Now, all of us living in the rational world know that none of the drama described in the above paragraph is realistic. She may hate the trilogy. But she may also love it. In fact, there is a good chance that she will love it. And if she doesn't, my world will not end. Right?

There is a good chance that a lot of people would love it, and if only I would GET OUT OF MY OWN WAY and let them experience it then they will love it and share it with their friends. But that's the rub - getting out of my own way. I suppose this is something that all writers (and artists and dancers and anyone of a creative ilk) have to face. The tiny voice in my head is firmly standing in the way of me returning to dance class. But on the positive side, the tiny voice in my head kept me from following a traditional publishing route, and so far I'm quite pleased with the results of indie publishing (or self-publishing). I have a great team that provides me feedback and editing and creative support - a team that the tiny voice can't touch. One dissenting voice in the face of a supportive chorus is drowned out most of the time.

I hope that my friend's post on social media will lead to more people giving Gin's story a try and falling in love with her and Orana. But most of all I hope she enjoys the story because that's why I wrote it and published it - for people to experience and enjoy. All the wow moments pale in comparison to that.

11 June 2018

It's here! Guardian: Rise of the Nature Walker

Well, I have to say that almost two decades ago, when I first started playing an MMORPG, I never would have guessed that experience would lead to the gorgeous book cover over there. Even a decade ago, when the late nights, guild raids, and TeamSpeak chats were just a happy memory, I was sitting on a manuscript that I couldn't share - wouldn't share - but it wouldn't let me go. It took another ten years for me to finish it, polish it, rip it to bits and start again. It was a Superginormous chunk of memory in my cloud drive. It turned into a private blog, and that's where the first beta reader not only gave me feedback but encouraged me to keep writing and keep working on the story.

Wanderer came first and is the most similar to the original superginormous manuscript. Everyone hates exposition, and that's what I thought Wanderer was...but it isn't, not really. It's an introduction to Ginolwenye - Gin for short - and to the world I created for her to inhabit. Next came Tempest, arguably the most dark, personal, and difficult thing I have ever written. The majority of those two books were written years ago, and only needed some revising.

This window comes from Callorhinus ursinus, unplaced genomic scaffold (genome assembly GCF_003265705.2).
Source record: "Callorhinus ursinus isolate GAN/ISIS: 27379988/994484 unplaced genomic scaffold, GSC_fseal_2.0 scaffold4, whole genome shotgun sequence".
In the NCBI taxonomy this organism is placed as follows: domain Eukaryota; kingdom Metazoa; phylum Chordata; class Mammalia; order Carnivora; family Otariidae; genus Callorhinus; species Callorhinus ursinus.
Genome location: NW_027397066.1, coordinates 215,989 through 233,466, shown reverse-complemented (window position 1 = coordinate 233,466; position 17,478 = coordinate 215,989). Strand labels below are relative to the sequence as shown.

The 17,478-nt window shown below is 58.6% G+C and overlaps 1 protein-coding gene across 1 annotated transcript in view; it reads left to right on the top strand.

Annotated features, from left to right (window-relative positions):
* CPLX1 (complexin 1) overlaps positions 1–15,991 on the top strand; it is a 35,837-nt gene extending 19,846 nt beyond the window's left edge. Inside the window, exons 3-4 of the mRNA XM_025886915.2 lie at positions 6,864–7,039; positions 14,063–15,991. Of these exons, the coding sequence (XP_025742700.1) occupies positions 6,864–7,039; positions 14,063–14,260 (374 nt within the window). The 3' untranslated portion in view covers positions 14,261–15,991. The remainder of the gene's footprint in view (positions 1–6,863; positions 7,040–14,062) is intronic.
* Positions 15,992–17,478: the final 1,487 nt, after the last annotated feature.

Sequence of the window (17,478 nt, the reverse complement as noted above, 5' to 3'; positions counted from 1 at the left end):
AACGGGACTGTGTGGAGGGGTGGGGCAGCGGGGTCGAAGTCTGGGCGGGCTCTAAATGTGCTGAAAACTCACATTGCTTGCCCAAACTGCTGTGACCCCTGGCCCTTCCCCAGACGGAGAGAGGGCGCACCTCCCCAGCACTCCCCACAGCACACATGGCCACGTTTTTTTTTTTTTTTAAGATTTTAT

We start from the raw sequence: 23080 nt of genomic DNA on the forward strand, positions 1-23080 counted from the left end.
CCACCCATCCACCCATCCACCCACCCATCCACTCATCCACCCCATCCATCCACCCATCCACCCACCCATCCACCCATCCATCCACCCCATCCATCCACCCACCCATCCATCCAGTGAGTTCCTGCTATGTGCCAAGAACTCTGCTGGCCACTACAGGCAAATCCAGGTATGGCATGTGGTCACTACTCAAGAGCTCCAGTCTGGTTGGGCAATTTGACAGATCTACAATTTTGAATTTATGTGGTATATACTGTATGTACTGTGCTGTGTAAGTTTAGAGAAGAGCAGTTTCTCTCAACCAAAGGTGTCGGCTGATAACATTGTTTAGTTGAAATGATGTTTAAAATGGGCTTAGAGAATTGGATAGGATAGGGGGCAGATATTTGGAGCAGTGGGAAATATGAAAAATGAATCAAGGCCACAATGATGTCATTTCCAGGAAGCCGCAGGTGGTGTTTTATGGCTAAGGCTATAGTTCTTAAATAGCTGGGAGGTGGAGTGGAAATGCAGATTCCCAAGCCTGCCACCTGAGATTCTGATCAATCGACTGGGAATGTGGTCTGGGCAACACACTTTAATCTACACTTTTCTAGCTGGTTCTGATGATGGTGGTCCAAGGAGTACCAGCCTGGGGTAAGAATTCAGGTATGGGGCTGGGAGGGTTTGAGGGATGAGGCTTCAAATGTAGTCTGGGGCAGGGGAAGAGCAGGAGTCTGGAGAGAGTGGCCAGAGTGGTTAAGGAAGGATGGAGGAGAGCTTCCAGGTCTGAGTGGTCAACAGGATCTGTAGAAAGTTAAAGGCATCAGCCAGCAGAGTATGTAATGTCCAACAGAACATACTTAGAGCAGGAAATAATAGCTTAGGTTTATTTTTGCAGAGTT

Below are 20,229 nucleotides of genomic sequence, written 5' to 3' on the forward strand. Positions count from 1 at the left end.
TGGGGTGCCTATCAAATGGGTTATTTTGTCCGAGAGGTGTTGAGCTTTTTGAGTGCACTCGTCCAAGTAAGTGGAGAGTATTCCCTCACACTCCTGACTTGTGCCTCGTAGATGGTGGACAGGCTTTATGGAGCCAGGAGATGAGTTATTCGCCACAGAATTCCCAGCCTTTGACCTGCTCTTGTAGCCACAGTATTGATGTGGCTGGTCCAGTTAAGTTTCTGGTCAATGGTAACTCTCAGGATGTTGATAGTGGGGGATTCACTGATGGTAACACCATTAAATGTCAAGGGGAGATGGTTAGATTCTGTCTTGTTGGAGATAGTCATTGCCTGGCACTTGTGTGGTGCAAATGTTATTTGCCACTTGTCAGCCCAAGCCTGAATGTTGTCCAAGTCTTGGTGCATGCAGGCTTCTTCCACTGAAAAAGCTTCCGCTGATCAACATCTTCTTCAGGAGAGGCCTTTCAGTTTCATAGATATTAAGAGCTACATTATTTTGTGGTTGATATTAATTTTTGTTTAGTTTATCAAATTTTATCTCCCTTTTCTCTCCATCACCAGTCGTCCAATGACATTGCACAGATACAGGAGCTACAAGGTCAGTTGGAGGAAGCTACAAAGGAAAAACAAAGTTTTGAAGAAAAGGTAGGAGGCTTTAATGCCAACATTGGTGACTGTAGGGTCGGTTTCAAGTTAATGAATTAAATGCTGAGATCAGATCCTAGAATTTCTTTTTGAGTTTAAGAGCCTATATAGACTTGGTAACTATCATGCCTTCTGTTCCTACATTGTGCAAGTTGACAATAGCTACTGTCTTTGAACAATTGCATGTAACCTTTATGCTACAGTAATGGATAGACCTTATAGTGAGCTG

Guardian was different. Guardian was the end of the story that I couldn't quite make myself write. At the time that I wrote the first two, Guardian was somewhere I didn't want to go because I didn't want Gin's story to be over. I wasn't ready to leave Gin's world. But, as people started to get to know her and became invested in her story, I knew I had to be brave enough to see this story through. And so, Guardian came into being. And here it is, launch day for this last book in the Nature Walker Trilogy, and I still can't believe all of this is real.

Funny thing about Gin, though. She isn't done just yet. She is just coming into her own - her birthright, her inheritance, herself. Gin has a lot more to do, and I can't wait for her to point me in the direction of her next adventure. For now, though, you can get your copy of Guardian by clicking on this link. Ta very much, y'all. Very much indeed.

08 May 2018

#funnynotfunny

Mr. Allen, White County High School
Grief is a funny thing. Not funny ha-ha or funny "that is so interesting," but funny "what the..."

My default for handling things that are generally unpleasant, sad, upsetting, or otherwise is not to handle them. I use what I call the Interpreter Protocol - I close the door on whatever it is, build a wall to keep it out and try not to bother it again. And before any of you point it out, I know that isn't healthy or at all recommended.

I've been saying to anyone that asks me how I'm doing since losing my dad that "I'm okay" and "really, I've had the last few years to deal with it" and "He hasn't known me since about 2014 anyway" as though any or all of those phrases are the gospel truth. In fact, however, those phrases have been my protection - my wall that keeps my emotions safe from interaction with the pain and the guilt and all of those side effects that come with losing a parent.

The other day I posted a picture that I saw while at the farmer's market that I thought he would have found terribly funny. I can still hear his laugh and see him wiping away tears that always came with something tremendously funny. At the moment, when I posted it, I was not sad. I was not grieving. I was happy that I could see something and have a pleasant memory of my father that made me and Simon laugh to share. But that laughter - that humor - that's just another brick in my homemade wall.